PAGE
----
Signaling of Key Constituents of PI3K/Akt Pathway in Akt2 or/and Sirt1 Deficient Adipocytes
To define the effect of insulin on porcine preadipocyte differentiation, the cells were treated with different insulin concentration (0, 50, 100 and 150 nM). By Oil Red O staining, Bodipy staining and TG content assay, we found that 100 nM insulin is the optimal concentration for adipogenesis (Fig. 7A, B).
A. Insulin induces adipogenesis of porcine fat cells. Oil Red O staining (×400) and DAPI+Bodipy staining (×400) to observe the fat cell adipogenesis treated with different insulin concentration (0, 50, 100 and 150 nM) at day 8. B. TG content analysis for cells treated with different insulin concentration at day 8. C. Experimental procedure for insulin treatment 15 minutes of differentiated porcine adipocytes. Preadipocytes induced at day 6 were infected with lentivirus containing Akt2 or/and Sirt1 shRNA. At day 2 after infection, cells were cultured in basal medium without differentiation factors for 24 h, and then stimulated with 100 nM insulin for 15 min. The cells were harvested and protein was extracted for Western blot analysis. D. Regulation of PI3K/Akt signaling in Akt2 or/and Sirt1 deficient fat cells under 100 nM insulin stimulation condition.
To further investigate whether PI3K/Akt signaling pathway is involved in regulating adipogenesis of Sirt1 and Akt2, we stimulated the Akt2 or/and Sirt1 deficient adipocytes with 100 nM insulin for 15 min and subjected protein samples to a protein array to study the relevant kinases (Fig. 7C, D). In the Sirt1 deficient adipocytes, phosphorylated IRS1 was altered. As expected, IRS1, PI3K and their phosphorylation did not changed in Akt2 deficient adipocytes, whereas GSK3β and its phosphorylation significantly decreased in Akt2 deficient adipocytes. Interestingly, GSK3β and its phosphorylation were higher in the dual–deficient adipocytes than in the Akt2 deficient adipocytes, but lower than in Sirt1–deficient adipocytes. This suggested that Akt2 played a direct central role, but Sirt1 might play indirect role in insulin–stimulated adipocyte adipogenesis through PI3K/Akt pathway. To further explore the indirect role, we performed IP experiment of Sirt1 with PI3K and GSK3β. The results showed that Sirt1 interacted with PI3K which is upstream of PI3K/Akt pathway (Fig. 8A, Fig. S8), and also interacted with GSK3β which is upstream of PI3K/Akt pathway (Fig. 8B). Based on above findings, Akt2 and Sirt1 regulated adipogensis by PI3K/Akt pathway (Fig. 9).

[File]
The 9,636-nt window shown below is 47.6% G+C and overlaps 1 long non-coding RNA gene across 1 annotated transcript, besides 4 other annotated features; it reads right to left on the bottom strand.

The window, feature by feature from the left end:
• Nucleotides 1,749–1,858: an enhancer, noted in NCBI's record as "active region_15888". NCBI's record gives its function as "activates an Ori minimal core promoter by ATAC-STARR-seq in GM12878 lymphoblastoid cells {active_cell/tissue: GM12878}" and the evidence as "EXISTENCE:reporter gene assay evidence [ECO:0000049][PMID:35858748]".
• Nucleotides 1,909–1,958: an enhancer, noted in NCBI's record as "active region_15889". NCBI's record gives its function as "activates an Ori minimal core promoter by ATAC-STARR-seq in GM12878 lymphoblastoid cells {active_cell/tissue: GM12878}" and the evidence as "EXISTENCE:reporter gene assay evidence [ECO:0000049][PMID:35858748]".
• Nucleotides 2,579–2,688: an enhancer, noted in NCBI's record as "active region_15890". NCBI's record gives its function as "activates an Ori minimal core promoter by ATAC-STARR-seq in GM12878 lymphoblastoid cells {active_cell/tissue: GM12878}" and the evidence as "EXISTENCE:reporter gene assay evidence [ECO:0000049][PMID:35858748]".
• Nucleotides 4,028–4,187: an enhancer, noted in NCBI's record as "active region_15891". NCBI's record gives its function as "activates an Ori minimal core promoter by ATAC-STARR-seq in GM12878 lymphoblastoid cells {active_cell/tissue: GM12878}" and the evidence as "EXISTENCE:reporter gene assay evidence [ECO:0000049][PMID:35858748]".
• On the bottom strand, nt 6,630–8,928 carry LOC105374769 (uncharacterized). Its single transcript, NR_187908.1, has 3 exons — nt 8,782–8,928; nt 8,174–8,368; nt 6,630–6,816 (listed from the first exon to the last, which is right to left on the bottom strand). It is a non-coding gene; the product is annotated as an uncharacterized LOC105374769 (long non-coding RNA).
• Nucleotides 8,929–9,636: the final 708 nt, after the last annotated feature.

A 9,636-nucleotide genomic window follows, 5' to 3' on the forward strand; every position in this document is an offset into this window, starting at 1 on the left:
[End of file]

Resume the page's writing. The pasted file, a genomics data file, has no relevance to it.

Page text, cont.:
At day 8 after induction, porcine fat cells were collected and protein was isolated for immunoprecipitated analysis. A. Sirt1 interacts with PI3K which is an upstream gene in PI3K/Akt signaling pathway. Endogenous PI3K in fat cell lysate was immunoprecipitated with anti–PI3K antibody, and coprecipitation of Sirt1 was detected by Western blot assay. B. Sirt1 interacts with GSK3β which is a downstream gene in PI3K/Akt signaling pathway. Endogenous GSK3β in fat cell lysate was immunoprecipitated with anti–GSK3β antibody, and coprecipitation of Sirt1 was detected by Western blot assay.
Many recently published data about Akt2 and Sirt1 expression were obtained using mouse model –. Here, by analysis of tissue expression, to our surprise, we newly found that Akt2 mRNA and protein expression did not match in liver and lung. Similar phenomenon has been reported for other genes , . One of the reasons may be a potential mechanism of miRNA regulation, such as miR–184  and miR–203  which directly targets and leads to degradation of Akt2. Whether these microRNAs are present in liver and lung and whether these microRNAs are responsible for the different pattern of Akt2 mRNA and protein expression need to be explored in the future.
Interestingly, the levels of Akt2 mRNA and protein are much higher in both adipose tissue and adipocyte of Bamei pig than that of Large White pig, whereas the level of Sirt1 expression is right opposite. Akt2 and Sirt1 therefore may be involved in formation of porcine obesity. Because of the similar anatomy characteristic between human and pig, it is needed to further measure some physiological parameters, such as blood glucose levels and insulin resistance, in fatty and lean pigs in future. Therefore, it is necessary to develop a porcine obesity model for further studies.